This Is Going To Hurt has a 95% critics’ rating on Rotten Tomatoes, with Time hailing it as “the best medical drama in years”.

Best comedy drama: Somebody Somewhere S1-2

Actress, comedian and singer Bridget Everett breathes life into this HBO semi-autobiographical midlife crisis drama-comedy. Sam (Everett) is 40-something and lost after returning to her small-town Kansas home to help take care of her dying sister, Holly. 

Sam gets back a piece of the joy that she’s lost in her life when a new friend and co-worker, Joel (Jeff Hiller), reunites her with people who share Holly’s determined individualism and courage at “church choir practice night” – a front for a secret social club where the town’s queer community can laugh, socialise, dance, and be themselves without fear. 

Joel, a practising Christian gay man, is the event’s co-founder, with Fred Rococo (real-life trans actor Murray Hill) as the host of the space, a dapper, delightful transgender man. PS: If you love Fred, Season 2 places him front and centre in the countdown to his wedding.  

Nominated as Outstanding New TV Series by the GLAAD Media Awards, Somebody Somewhere’s second season was hailed as “laugh out loud funny” by Rolling Stone; as “a “revelation” that “exudes compassion” with a “nuanced take on the everyday” by The Boston Globe; and as “TV’s sweetest slice of life” with “performances that will break your heart and heal it all over again” by The Daily Beast.

Special mention: Mrs Fletcher S1.

Best period drama: Gentleman Jack S1-2

This historical romantic drama is based on the coded diaries of real-life Victorian-era landowner, lesbian and industrialist Anne Lister (Suranne Jones), and explores her courtship and relationship with Ann Walker (Sophie Rundle). 

Gentleman Jack’s treatment of their relationship covers everything from discreet and guarded flirtation in public, to non-exploitative, sensitive and tender sex scenes that build off the couple’s relationship without ducking entirely behind steamy metaphors. At the start of the series, Anne is a woman who adopts male-leaning versions of feminine dress for the time (hence Gentleman Jack), while Ann favours the full-blown floral femininity of Victorian dress, and it’s interesting to see how they influence one another’s style choices across the series. 

Directed by BAFTA winner Sally Wainwright (Happy Valley, Last Tango In Halifax), Gentleman Jack has an 8.2/10 rating on IMDb and a 92% critics’ rating on Rotten Tomatoes, where the consensus is, “Suranne Jones’ boundless charisma brings the indomitable Anne Lister to vivid life in Gentleman Jack, a gently revelatory series that mines terrific humour from the icon’s unapologetic forward-thinkingness.”

Best dating drama: The L Word: Generation Q S3, and The L Word S1-6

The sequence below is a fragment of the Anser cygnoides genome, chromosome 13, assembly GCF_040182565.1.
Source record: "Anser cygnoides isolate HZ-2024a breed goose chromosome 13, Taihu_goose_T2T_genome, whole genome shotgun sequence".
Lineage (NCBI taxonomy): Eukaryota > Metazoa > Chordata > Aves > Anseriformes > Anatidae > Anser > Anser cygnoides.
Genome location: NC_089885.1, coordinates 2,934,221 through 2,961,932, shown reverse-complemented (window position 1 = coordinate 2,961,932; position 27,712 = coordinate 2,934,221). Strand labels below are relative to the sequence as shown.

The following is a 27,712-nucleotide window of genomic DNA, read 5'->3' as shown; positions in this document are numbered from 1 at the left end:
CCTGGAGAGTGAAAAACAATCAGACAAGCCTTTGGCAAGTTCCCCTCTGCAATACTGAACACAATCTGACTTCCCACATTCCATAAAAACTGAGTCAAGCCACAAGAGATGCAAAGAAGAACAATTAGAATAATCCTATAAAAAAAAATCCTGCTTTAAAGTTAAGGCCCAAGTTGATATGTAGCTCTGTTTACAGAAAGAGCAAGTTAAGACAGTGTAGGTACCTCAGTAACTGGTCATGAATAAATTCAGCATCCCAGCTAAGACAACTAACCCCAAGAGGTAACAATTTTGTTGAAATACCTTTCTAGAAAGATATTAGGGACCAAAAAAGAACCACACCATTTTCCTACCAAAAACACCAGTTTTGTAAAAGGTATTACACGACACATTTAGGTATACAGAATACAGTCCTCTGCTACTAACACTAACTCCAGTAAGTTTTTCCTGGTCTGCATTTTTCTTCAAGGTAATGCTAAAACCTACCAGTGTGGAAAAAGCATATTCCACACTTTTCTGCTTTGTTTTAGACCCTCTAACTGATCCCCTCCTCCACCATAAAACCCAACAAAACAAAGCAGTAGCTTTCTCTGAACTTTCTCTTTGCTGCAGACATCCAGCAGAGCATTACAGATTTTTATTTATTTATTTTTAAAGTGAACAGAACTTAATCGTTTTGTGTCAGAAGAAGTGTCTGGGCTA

In this sequel to the ground-breaking, Emmy-nominated 2004-2009 series, Golden Globe nominee Jennifer Beals (Flashdance), Kate Moennig (Ray Donovan, Grown-ish) and Leisha Hailey (CSI) reprise their original roles alongside a new generation of diverse, self-possessed LGBTQIA+ characters as they take on love, heartbreak, sex, setbacks and success in LA.

The show has an 83% critics’ rating on Rotten Tomatoes, where the critics consensus says Generation Q “has style and charm to spare and announces a new phase for The L Word that will please new and old fans alike.”

Special mention: Looking S1-2

Best reality TV: We’re Here S1-2

In this fun and moving reality series, drag queens Shangela, Eureka and Bob The Drag Queen (from reality competition show RuPaul’s Drag Race) travel around the US visiting small town to help LGBTQIA people to claim their space, celebrate their individuality, find their allies and establish community as they put on a drag show. 

Their clients are a true reflection of what it’s like growing up queer, neurodivergent, differently abled – or any kind of different – in small-town USA now. We’re Here doesn’t gloss over their battles with family, pressure to stay in the closet, constant risk of assault, darkening political mood, and the mental effects of social isolation at church, work and school. The goal? Freeing people to be themselves despite all of that because, according to the word of Bob, “There is nothing more powerful than becoming what you imagine”.

Decider lauded the show as “nothing short of a miracle,” and “bigger, bolder, peak excellence”, saying it’s “unlike anything else on TV”, while A.V. Club called it “show stopping” and “a glammed up, emotional road trip.”

Best sex ed: Sex in Afrikaans

South Africa’s Afrikaans community is often seen as deeply conservative but this docu-reality series blows the lid off that potjie. 

As clinical psychologist Bradley R Daniels leads a panel of 10 Afrikaans people in opening up about what they do when the neighbours aren’t looking, and what they’re curious about, we see the true range of how Afrikaans people pursue pleasure. 

The panelists also comment on-screen interviews with sex workers who reveal what their clients ask for, owners of adult entertainment shops, and a host of people who enjoy alternative expressions of sexuality. 

Sex in Afrikaans won the 2023 SAFTA for Best Structured or Docu-Reality Show. 

Special mentions: Sex and Pleasure and Planet Sex with Cara Delevingne

Best local and international movies

If you’re looking for something shorter, Showmax also has multi-award-winning African films like the GLAAD winner Rafiki and nominee Kanarie; the BAFTA-nominated Moffie; the Oscar-shortlisted Inxeba | The Wound, and the Showmax favourite Umakoti Wethu, not to mention five of Rotten Tomatoes’ Best Queer Movies Of All Time: Booksmart, Parallel Mothers, Call Me By Your Name, The Fallout and Swan Song. Also look out for the AFI Docs Audience Award winner Transhood.  

PS: ACE representation can be hard to come by but Conleth Hill who plays Varys in Game Of Thrones has confirmed that his character is asexual, as is Adrian Veidt/Ozymandias (Jeremy Irons) in Watchmen S1.